Last but not least, Google “The Maunder Minimum” and you might come across on the page of The Royal Astronomical Society, that states that we may be in for a new “mini ice-age” during the 26th cycle of the sun since measuring these cycles began 172 years ago. This is contradicted by in ArsTechnica that calls it humbug, while adding that the actual reason for the mini ice-age are the many volcanic eruptions, in (Pinatubo, Eyjafjallajökull, and as I write, Agung in Bali…?). Should there be a new “mini ice-age” it might just be the lottery ticket for humanity on planet Earth. It would give us another 10 or 20 years to transition to more renewable energy and sequester enough carbon from the atmosphere to restore a balance in our fragile ecosystem. Climate deniers would no doubt jump on the opportunity to declare a mini ice age proof that Climate Change is itself a hoax. If we believed that we might just lose the last chance we get to maintain life as we know it on this blue and green planet.

Who to believe? What to believe?

What other obstacles are there for moving forward? What stands in the way of humanity saving itself from runaway feed-back loops that threaten to turn our blue and green planet into something more like Venus? There are a few, or at least different perspectives on this; personally I believe it begins with consciousness, our collective awareness to act, and reconnect to nature to define our role, as custodians and guardians of the Earth and all it’s life forms.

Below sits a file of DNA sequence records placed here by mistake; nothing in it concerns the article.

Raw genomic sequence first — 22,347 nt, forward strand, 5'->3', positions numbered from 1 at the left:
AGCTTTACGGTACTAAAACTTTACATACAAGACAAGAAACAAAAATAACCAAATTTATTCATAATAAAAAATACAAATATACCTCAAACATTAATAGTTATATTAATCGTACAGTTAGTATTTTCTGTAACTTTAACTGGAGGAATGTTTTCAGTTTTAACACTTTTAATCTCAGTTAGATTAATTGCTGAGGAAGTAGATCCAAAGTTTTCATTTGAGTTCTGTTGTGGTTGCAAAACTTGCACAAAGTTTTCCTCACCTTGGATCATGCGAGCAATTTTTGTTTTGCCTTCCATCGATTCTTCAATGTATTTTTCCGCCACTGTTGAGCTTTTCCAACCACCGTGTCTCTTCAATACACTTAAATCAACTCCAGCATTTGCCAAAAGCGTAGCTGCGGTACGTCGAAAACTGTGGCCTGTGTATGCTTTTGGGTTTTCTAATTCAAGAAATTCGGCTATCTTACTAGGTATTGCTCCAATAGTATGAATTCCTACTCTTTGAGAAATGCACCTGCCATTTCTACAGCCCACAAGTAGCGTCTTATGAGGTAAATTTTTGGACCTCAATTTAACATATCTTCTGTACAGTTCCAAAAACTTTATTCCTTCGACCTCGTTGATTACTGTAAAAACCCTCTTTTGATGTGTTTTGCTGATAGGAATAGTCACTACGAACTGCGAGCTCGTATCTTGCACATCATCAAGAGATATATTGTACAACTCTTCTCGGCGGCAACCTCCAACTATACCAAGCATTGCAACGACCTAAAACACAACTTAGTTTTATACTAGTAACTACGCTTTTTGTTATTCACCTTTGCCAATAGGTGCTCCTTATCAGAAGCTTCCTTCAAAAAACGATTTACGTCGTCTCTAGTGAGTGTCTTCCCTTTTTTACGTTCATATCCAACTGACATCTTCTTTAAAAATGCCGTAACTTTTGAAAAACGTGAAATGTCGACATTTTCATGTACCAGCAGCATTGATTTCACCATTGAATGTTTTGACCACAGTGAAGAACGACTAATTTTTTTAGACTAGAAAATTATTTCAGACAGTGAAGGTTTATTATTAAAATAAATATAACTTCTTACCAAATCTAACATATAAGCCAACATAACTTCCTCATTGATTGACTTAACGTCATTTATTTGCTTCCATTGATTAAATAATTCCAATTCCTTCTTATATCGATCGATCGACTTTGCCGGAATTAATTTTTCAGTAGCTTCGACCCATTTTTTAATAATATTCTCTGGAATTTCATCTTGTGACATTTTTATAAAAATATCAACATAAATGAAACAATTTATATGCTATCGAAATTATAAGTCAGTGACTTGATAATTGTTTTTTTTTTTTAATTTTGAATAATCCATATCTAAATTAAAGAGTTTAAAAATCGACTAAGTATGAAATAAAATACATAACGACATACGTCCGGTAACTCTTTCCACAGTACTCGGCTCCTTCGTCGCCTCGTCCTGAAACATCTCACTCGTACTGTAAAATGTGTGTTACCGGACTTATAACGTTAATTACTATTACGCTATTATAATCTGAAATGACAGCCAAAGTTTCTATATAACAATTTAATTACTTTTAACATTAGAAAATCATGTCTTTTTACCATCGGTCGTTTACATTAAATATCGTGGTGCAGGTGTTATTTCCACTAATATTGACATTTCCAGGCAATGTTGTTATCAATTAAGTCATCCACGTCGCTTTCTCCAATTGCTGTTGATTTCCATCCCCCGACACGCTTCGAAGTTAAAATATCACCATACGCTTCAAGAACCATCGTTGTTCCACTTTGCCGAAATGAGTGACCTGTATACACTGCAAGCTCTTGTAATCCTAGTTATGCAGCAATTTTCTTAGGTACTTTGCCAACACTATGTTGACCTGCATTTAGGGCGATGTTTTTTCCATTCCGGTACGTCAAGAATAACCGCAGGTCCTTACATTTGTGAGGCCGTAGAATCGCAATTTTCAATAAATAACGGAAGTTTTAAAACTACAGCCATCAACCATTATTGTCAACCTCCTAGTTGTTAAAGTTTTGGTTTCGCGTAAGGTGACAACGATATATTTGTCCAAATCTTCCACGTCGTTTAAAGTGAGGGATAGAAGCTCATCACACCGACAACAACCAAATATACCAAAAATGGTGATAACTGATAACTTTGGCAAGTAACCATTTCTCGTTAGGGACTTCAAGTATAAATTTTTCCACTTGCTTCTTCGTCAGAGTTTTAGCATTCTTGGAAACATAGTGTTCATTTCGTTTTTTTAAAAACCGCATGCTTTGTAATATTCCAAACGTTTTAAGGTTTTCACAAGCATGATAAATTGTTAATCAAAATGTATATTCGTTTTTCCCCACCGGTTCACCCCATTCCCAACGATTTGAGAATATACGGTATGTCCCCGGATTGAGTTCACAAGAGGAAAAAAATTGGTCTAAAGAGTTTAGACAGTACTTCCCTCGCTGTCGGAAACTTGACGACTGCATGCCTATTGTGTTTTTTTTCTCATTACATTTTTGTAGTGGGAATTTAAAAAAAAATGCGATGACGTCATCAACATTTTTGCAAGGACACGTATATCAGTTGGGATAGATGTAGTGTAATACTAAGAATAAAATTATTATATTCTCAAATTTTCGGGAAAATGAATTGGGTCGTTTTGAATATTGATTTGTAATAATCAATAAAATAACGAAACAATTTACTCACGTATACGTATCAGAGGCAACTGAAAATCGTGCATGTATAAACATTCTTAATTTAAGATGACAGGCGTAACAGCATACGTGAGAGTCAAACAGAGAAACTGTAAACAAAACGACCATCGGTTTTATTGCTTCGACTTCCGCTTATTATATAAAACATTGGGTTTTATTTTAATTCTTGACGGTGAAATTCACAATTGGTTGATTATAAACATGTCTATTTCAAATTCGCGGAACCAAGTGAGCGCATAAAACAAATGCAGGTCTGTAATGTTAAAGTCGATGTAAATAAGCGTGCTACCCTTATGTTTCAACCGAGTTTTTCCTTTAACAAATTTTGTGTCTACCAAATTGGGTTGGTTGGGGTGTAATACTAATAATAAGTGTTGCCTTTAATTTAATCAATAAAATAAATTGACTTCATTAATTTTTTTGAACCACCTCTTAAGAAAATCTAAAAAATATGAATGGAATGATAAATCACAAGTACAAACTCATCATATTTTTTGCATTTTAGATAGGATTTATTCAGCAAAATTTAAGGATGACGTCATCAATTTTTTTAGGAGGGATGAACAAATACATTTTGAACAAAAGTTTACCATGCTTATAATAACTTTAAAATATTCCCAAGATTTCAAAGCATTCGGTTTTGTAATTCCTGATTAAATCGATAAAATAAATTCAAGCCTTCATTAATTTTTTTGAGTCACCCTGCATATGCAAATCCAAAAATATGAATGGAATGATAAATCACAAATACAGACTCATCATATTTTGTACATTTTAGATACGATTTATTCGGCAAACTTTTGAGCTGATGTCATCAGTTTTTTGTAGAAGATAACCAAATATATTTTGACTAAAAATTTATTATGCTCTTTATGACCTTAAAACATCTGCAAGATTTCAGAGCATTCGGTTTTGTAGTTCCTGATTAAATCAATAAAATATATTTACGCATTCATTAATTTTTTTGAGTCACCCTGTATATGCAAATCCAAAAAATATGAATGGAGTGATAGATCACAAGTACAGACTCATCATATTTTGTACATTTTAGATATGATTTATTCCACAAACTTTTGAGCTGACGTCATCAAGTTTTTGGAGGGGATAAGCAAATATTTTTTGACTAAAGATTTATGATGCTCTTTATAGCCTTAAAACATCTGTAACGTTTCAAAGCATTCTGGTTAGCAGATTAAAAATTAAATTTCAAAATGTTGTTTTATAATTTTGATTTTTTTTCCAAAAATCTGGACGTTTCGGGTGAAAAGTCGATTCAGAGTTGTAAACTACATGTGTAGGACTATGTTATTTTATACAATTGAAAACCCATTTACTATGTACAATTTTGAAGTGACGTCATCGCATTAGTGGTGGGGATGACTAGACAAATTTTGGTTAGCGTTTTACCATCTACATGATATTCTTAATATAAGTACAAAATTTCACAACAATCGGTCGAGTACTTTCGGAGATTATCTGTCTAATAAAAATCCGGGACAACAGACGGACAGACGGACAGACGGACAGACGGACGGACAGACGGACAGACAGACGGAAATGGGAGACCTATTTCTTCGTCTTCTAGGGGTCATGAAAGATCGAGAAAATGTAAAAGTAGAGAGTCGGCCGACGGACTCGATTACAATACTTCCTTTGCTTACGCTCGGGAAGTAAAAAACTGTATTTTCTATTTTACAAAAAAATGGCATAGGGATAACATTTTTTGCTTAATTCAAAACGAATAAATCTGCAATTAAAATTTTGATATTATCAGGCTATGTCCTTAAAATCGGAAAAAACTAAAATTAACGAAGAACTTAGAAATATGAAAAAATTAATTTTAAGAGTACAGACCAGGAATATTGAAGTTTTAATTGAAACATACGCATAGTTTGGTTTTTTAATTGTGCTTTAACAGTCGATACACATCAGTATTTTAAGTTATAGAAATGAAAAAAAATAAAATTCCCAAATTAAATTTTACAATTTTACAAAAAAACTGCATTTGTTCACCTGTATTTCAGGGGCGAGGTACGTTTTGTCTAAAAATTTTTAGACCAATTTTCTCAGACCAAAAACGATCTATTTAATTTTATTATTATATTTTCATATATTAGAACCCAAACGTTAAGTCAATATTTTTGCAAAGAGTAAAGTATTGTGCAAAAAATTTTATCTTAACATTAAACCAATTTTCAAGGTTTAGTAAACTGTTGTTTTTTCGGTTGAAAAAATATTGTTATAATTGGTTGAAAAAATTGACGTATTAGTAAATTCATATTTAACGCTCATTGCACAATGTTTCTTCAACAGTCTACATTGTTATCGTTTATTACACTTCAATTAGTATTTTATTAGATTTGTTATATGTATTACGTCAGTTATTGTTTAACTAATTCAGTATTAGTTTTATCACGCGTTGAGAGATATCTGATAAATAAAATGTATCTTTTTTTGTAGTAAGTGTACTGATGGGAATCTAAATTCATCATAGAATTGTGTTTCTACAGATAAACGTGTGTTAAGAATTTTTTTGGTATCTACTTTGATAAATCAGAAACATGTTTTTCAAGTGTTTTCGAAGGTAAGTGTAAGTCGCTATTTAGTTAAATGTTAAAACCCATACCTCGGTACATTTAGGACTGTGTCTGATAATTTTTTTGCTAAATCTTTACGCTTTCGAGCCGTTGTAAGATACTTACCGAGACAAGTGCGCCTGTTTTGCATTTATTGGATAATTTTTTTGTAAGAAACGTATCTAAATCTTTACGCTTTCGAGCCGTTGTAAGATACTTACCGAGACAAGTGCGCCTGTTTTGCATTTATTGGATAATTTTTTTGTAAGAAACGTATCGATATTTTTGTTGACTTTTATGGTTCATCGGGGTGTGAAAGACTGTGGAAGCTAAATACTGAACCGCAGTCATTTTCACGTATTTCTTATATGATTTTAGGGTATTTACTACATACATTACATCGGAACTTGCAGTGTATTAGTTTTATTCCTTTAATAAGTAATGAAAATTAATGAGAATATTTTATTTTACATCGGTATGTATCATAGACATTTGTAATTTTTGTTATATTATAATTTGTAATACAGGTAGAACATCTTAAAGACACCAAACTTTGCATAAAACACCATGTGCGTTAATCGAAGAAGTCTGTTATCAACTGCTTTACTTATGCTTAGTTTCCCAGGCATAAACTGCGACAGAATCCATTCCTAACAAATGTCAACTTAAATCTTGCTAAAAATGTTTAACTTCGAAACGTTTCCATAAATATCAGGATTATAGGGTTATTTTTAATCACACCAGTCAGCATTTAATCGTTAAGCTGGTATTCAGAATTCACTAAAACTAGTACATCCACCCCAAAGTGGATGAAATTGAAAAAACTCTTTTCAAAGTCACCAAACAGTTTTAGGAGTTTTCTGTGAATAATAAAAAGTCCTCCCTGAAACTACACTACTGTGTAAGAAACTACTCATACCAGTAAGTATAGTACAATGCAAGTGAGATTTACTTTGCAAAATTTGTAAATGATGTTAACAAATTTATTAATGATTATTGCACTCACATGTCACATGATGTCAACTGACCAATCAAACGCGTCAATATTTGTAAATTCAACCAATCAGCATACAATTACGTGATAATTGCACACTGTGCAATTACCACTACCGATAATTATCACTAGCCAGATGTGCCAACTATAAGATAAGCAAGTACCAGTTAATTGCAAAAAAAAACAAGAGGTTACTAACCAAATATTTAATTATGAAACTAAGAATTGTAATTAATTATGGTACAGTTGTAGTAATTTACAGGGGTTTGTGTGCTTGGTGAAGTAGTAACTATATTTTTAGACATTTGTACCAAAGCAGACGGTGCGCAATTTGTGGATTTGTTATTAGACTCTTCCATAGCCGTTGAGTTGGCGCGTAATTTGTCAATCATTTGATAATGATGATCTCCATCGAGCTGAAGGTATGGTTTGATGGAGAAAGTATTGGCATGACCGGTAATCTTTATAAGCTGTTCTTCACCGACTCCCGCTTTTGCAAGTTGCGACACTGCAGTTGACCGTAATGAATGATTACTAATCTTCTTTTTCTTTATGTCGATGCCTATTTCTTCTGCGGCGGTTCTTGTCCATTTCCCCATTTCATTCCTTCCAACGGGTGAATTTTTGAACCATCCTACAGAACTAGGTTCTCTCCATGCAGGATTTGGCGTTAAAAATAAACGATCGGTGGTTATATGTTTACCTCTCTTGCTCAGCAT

Mindfulness, presence, awareness, slowing down, reflecting, observing, listening… Surely these are simple enough ideas, with powerful impact. But we have to DO it. Talking, thinking, dreaming alone will not make things happen. And if we DO from a deep sense of BEING, we might even make many things happen. And it could happen very fast. Awakening is a matter of an instant.

And then we have to get to work. And keep an eye on those volcanic eruptions…

(*) Special thanks to for much of the background data and perspectives in this blog from his outstanding account of The Paris Agreement in the book by the same name: “” written during and after COP 21 (Paris 2015).